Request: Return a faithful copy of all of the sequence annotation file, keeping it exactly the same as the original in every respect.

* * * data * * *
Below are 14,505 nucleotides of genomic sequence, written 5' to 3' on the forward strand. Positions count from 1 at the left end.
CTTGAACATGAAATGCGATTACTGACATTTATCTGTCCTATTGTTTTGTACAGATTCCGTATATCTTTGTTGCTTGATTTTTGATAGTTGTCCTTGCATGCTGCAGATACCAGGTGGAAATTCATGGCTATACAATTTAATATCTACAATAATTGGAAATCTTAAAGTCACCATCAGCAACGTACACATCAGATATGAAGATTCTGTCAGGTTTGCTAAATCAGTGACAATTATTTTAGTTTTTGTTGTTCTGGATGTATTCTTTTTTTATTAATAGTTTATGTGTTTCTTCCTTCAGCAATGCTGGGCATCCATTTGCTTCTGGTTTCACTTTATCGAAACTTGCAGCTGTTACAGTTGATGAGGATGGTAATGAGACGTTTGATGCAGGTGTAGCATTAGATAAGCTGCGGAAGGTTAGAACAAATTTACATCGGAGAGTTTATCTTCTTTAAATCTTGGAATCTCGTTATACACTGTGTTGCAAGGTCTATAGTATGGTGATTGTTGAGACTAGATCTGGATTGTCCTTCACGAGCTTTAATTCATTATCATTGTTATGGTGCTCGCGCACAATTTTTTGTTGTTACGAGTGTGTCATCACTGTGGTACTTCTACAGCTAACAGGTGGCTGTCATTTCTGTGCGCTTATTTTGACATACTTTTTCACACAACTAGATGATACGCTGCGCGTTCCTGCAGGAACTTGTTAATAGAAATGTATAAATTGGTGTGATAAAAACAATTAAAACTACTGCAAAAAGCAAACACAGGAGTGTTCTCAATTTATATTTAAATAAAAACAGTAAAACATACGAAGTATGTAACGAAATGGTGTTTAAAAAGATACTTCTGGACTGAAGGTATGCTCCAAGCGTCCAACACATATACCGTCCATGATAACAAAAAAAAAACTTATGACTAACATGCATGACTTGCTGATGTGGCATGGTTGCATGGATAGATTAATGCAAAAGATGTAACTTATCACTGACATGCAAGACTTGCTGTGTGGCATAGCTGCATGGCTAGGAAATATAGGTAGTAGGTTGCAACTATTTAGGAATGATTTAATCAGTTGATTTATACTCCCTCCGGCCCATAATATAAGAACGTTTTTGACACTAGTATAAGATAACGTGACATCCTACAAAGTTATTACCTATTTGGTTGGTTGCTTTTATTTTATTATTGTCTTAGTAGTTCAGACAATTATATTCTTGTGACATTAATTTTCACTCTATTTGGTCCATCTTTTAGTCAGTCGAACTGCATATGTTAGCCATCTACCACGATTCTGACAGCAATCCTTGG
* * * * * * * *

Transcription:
Below are 14,505 nucleotides of genomic sequence, written 5' to 3' on the forward strand. Positions count from 1 at the left end.
CTTGAACATGAAATGCGATTACTGACATTTATCTGTCCTATTGTTTTGTACAGATTCCGTATATCTTTGTTGCTTGATTTTTGATAGTTGTCCTTGCATGCTGCAGATACCAGGTGGAAATTCATGGCTATACAATTTAATATCTACAATAATTGGAAATCTTAAAGTCACCATCAGCAACGTACACATCAGATATGAAGATTCTGTCAGGTTTGCTAAATCAGTGACAATTATTTTAGTTTTTGTTGTTCTGGATGTATTCTTTTTTTATTAATAGTTTATGTGTTTCTTCCTTCAGCAATGCTGGGCATCCATTTGCTTCTGGTTTCACTTTATCGAAACTTGCAGCTGTTACAGTTGATGAGGATGGTAATGAGACGTTTGATGCAGGTGTAGCATTAGATAAGCTGCGGAAGGTTAGAACAAATTTACATCGGAGAGTTTATCTTCTTTAAATCTTGGAATCTCGTTATACACTGTGTTGCAAGGTCTATAGTATGGTGATTGTTGAGACTAGATCTGGATTGTCCTTCACGAGCTTTAATTCATTATCATTGTTATGGTGCTCGCGCACAATTTTTTGTTGTTACGAGTGTGTCATCACTGTGGTACTTCTACAGCTAACAGGTGGCTGTCATTTCTGTGCGCTTATTTTGACATACTTTTTCACACAACTAGATGATACGCTGCGCGTTCCTGCAGGAACTTGTTAATAGAAATGTATAAATTGGTGTGATAAAAACAATTAAAACTACTGCAAAAAGCAAACACAGGAGTGTTCTCAATTTATATTTAAATAAAAACAGTAAAACATACGAAGTATGTAACGAAATGGTGTTTAAAAAGATACTTCTGGACTGAAGGTATGCTCCAAGCGTCCAACACATATACCGTCCATGATAACAAAAAAAAAACTTATGACTAACATGCATGACTTGCTGATGTGGCATGGTTGCATGGATAGATTAATGCAAAAGATGTAACTTATCACTGACATGCAAGACTTGCTGTGTGGCATAGCTGCATGGCTAGGAAATATAGGTAGTAGGTTGCAACTATTTAGGAATGATTTAATCAGTTGATTTATACTCCCTCCGGCCCATAATATAAGAACGTTTTTGACACTAGTATAAGATAACGTGACATCCTACAAAGTTATTACCTATTTGGTTGGTTGCTTTTATTTTATTATTGTCTTAGTAGTTCAGACAATTATATTCTTGTGACATTAATTTTCACTCTATTTGGTCCATCTTTTAGTCAGTCGAACTGCATATGTTAGCCATCTACCACGATTCTGACAGCAATCCTTGG